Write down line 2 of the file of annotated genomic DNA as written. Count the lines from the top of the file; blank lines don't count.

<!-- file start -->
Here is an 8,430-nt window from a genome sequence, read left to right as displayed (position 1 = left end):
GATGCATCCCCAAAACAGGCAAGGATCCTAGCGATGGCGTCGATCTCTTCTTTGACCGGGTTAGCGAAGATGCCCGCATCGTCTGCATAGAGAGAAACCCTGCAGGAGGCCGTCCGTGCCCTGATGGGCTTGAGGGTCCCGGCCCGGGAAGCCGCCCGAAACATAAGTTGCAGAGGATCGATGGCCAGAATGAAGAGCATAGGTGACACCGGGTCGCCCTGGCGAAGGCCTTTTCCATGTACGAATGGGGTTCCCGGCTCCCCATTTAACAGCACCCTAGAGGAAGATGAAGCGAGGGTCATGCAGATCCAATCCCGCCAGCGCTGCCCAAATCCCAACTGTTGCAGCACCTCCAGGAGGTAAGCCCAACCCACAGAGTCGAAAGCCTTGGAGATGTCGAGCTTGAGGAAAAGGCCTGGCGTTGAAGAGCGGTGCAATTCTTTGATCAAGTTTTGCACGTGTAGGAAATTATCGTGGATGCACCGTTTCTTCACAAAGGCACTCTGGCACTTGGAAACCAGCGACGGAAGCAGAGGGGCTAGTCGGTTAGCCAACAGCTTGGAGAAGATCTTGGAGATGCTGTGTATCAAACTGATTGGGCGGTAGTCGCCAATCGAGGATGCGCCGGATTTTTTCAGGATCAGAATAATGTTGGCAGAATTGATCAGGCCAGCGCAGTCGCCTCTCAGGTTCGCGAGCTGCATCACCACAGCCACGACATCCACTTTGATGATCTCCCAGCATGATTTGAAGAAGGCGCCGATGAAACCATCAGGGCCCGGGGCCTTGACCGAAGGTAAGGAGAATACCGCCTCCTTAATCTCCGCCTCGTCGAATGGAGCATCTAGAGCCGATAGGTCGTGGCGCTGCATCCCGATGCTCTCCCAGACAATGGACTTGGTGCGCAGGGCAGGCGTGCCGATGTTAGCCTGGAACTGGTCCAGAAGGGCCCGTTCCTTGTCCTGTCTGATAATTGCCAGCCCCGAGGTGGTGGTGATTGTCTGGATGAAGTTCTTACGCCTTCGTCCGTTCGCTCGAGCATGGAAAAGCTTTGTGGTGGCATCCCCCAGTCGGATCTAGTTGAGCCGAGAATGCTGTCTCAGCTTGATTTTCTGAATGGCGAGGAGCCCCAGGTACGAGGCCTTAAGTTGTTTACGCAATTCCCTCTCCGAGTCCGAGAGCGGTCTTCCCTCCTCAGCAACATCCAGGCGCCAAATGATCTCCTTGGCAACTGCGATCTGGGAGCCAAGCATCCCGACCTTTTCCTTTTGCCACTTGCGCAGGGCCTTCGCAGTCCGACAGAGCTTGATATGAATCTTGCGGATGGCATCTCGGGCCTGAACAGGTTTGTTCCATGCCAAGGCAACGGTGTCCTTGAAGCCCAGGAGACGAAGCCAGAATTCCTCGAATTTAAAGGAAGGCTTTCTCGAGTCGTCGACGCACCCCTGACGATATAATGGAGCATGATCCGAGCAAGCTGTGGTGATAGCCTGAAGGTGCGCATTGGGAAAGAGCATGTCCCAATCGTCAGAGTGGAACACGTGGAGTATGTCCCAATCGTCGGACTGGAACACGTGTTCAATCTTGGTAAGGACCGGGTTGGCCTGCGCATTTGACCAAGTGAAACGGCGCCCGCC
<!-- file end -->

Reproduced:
GATGCATCCCCAAAACAGGCAAGGATCCTAGCGATGGCGTCGATCTCTTCTTTGACCGGGTTAGCGAAGATGCCCGCATCGTCTGCATAGAGAGAAACCCTGCAGGAGGCCGTCCGTGCCCTGATGGGCTTGAGGGTCCCGGCCCGGGAAGCCGCCCGAAACATAAGTTGCAGAGGATCGATGGCCAGAATGAAGAGCATAGGTGACACCGGGTCGCCCTGGCGAAGGCCTTTTCCATGTACGAATGGGGTTCCCGGCTCCCCATTTAACAGCACCCTAGAGGAAGATGAAGCGAGGGTCATGCAGATCCAATCCCGCCAGCGCTGCCCAAATCCCAACTGTTGCAGCACCTCCAGGAGGTAAGCCCAACCCACAGAGTCGAAAGCCTTGGAGATGTCGAGCTTGAGGAAAAGGCCTGGCGTTGAAGAGCGGTGCAATTCTTTGATCAAGTTTTGCACGTGTAGGAAATTATCGTGGATGCACCGTTTCTTCACAAAGGCACTCTGGCACTTGGAAACCAGCGACGGAAGCAGAGGGGCTAGTCGGTTAGCCAACAGCTTGGAGAAGATCTTGGAGATGCTGTGTATCAAACTGATTGGGCGGTAGTCGCCAATCGAGGATGCGCCGGATTTTTTCAGGATCAGAATAATGTTGGCAGAATTGATCAGGCCAGCGCAGTCGCCTCTCAGGTTCGCGAGCTGCATCACCACAGCCACGACATCCACTTTGATGATCTCCCAGCATGATTTGAAGAAGGCGCCGATGAAACCATCAGGGCCCGGGGCCTTGACCGAAGGTAAGGAGAATACCGCCTCCTTAATCTCCGCCTCGTCGAATGGAGCATCTAGAGCCGATAGGTCGTGGCGCTGCATCCCGATGCTCTCCCAGACAATGGACTTGGTGCGCAGGGCAGGCGTGCCGATGTTAGCCTGGAACTGGTCCAGAAGGGCCCGTTCCTTGTCCTGTCTGATAATTGCCAGCCCCGAGGTGGTGGTGATTGTCTGGATGAAGTTCTTACGCCTTCGTCCGTTCGCTCGAGCATGGAAAAGCTTTGTGGTGGCATCCCCCAGTCGGATCTAGTTGAGCCGAGAATGCTGTCTCAGCTTGATTTTCTGAATGGCGAGGAGCCCCAGGTACGAGGCCTTAAGTTGTTTACGCAATTCCCTCTCCGAGTCCGAGAGCGGTCTTCCCTCCTCAGCAACATCCAGGCGCCAAATGATCTCCTTGGCAACTGCGATCTGGGAGCCAAGCATCCCGACCTTTTCCTTTTGCCACTTGCGCAGGGCCTTCGCAGTCCGACAGAGCTTGATATGAATCTTGCGGATGGCATCTCGGGCCTGAACAGGTTTGTTCCATGCCAAGGCAACGGTGTCCTTGAAGCCCAGGAGACGAAGCCAGAATTCCTCGAATTTAAAGGAAGGCTTTCTCGAGTCGTCGACGCACCCCTGACGATATAATGGAGCATGATCCGAGCAAGCTGTGGTGATAGCCTGAAGGTGCGCATTGGGAAAGAGCATGTCCCAATCGTCAGAGTGGAACACGTGGAGTATGTCCCAATCGTCGGACTGGAACACGTGTTCAATCTTGGTAAGGACCGGGTTGGCCTGCGCATTTGACCAAGTGAAACGGCGCCCGCC